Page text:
The aster is a daisy-like flower featuring a dense center surrounded by small petals. Native to Europe and Asia, these hardy flowers are frost resistant, and many species bloom in the fall. Asters come in a range of colors, most prominently purples, pinks, blues, and white. They are a close relative of chrysanthemums, another fall flower.
The flowers got their name from the Latin, ” ἀστήρ,” which means aster, and is translated as “star,” due to its star-like shape. Asters are a popular garden flower because of their bright, cheerful appearance, the ease with which they can be grown (they can grow in all hardiness zones), and their late bloom time, which makes them a good complement to early risers. Asters are also great for attracting butterflies & subsequently good luck.
According to ancient lore, burning aster leaves are believed to drive away snakes. Among the meanings and traits ascribed to them are patience, daintiness, faith, wisdom, and valor.
These dear blooms are also refered to as Michaelmas Daisies, because the tend to bloom right around
the celebration of Michaelmas, or for Pagans, right around Mabon. On the Gregorian calender this is between September 21 & 29th.
I am fond of the following herbal advice from a well reputed man called Jim McDonald who does herbcraft out of Michigan. Here is a link to his site, for furth awesomeness and classes to those who may find this and live in the area. http://www.herbcraft.org/aster.html
“Aster puniceus… Stimulant and diaphoretic. The warm infusion may be used freely in colds, rheumatism, nervous debility, headache, pains in the stomach, dizziness, and menstrual irregularities. This, together with A. cordifolius, has been compared in value with valerian.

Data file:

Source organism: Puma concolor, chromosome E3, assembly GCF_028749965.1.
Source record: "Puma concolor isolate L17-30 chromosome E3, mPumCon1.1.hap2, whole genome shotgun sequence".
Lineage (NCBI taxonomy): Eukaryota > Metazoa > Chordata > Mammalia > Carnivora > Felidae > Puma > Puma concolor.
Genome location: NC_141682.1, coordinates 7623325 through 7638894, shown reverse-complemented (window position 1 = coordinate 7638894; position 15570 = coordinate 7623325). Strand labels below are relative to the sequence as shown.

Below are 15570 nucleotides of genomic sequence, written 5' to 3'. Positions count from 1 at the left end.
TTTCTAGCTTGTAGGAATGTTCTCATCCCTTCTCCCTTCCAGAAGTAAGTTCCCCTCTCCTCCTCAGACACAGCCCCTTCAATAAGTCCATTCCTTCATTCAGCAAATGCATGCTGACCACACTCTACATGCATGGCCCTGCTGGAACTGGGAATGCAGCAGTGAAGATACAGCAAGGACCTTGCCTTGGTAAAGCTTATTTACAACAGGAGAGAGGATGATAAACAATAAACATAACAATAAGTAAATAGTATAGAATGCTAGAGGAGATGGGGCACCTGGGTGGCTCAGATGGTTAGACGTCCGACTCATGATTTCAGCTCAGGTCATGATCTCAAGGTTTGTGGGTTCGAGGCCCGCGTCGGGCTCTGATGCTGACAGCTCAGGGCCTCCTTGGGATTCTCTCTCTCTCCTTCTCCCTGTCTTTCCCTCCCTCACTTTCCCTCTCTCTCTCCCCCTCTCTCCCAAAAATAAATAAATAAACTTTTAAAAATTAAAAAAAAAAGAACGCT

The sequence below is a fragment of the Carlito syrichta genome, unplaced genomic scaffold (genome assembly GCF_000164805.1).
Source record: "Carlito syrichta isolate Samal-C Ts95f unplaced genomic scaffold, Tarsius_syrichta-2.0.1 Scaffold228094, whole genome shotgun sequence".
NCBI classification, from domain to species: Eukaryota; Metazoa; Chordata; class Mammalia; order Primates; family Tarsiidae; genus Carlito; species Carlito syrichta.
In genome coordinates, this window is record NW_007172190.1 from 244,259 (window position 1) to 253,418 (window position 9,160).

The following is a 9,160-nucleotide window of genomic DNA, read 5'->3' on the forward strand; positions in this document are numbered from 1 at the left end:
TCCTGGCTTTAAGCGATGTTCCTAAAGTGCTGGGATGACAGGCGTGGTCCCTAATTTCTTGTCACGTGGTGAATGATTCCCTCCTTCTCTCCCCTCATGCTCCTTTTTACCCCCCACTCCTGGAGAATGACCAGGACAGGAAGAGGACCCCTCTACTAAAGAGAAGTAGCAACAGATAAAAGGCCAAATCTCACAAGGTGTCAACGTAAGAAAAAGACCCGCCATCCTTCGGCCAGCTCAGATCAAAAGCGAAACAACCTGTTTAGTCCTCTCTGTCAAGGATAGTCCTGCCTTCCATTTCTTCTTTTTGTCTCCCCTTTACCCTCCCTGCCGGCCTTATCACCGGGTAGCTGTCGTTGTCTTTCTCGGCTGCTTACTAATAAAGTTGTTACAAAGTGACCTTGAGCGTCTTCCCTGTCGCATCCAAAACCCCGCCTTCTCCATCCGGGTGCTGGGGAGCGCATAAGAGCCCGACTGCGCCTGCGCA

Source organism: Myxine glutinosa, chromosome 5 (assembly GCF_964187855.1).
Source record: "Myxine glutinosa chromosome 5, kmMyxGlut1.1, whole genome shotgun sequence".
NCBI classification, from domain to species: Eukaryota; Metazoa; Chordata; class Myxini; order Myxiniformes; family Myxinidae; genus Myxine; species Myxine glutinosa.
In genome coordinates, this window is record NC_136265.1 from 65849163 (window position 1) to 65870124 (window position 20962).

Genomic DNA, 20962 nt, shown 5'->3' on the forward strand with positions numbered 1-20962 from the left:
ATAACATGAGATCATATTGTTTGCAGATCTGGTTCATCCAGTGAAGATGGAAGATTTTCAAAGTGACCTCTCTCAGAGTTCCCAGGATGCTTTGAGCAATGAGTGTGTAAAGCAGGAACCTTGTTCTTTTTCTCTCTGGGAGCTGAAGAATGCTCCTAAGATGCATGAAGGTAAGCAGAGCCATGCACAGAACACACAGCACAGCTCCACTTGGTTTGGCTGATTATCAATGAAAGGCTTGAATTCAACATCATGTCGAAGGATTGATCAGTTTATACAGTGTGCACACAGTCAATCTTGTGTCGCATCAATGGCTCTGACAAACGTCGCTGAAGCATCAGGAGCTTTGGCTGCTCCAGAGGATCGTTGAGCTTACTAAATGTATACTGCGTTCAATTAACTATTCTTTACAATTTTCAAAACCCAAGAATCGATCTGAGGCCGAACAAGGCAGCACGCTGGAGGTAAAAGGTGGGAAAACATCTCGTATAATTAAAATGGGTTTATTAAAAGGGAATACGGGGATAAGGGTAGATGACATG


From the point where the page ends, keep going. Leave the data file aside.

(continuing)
Aster aestivus…is recommended as an antispasmodic and alterative. Principally used in the cure of rheumatism in the form of infusion or tincture; recommended, however, in hysteria, chorea, epilepsy, spasms, irregular menstruation, etc., internally; and used both externally and internally in many cutaneous diseases, the eruption occasioned by the poison rhus, and in the bites of venomous snakes. Dose of the infusion, 1 to 4 fluid ounces; of a saturated tincture, 1/2 drachm to 2 drachms. This plant deserves further investigation.
Aster cordifolius…”an excellent aromatic nervine, in many cases preferable to valerian.” It is also reputed antispasmodic. The root is the part used. A decoction has been used in rheumatism.
Aster Novae-Angliae, Linné. New England aster. United States. A beautiful plant, especially when cultivated. It has rose-purple, occasionally white flowers. Used in skin eruptions and valuable for poisoning by poison sumac (Rafinesque, on authority of Dr. Lawrence).”
The root has been used for centuries in Chinese medicines. The flower and leaves are also reported to provide health benefits. Flowers can be eaten fresh and added to a salad as can the leaves. When harvesting in September or early October be sure the plant is dry (dew is gone) and cut stem about 10 cm above the ground. Hang upside down in a cool, dark location until totally dried (crumbles easily). Most of the flowers will become white and fluffy but they can still be used. Add dried plant to salads, main dishes or make a cup of tea. Leaves contain per 100 grams: 305 calories, 32.8g protein, 5.5g fat, 50g total carbohydrate, 8.6g fiber, 11.7g ash, 328mg calcium, 594mg phosphorus, 31mg iron, 4164mg Potassium, 26mg beta-carotene equivalent, 1.41mg thiamine, 2.81mg riboflavin, 8.59mg niacin, 688mg ascorbic acid (high).
Overall September’s flower is one of interesting history, medical properties, and lovely to view. Good for you guys Virgos.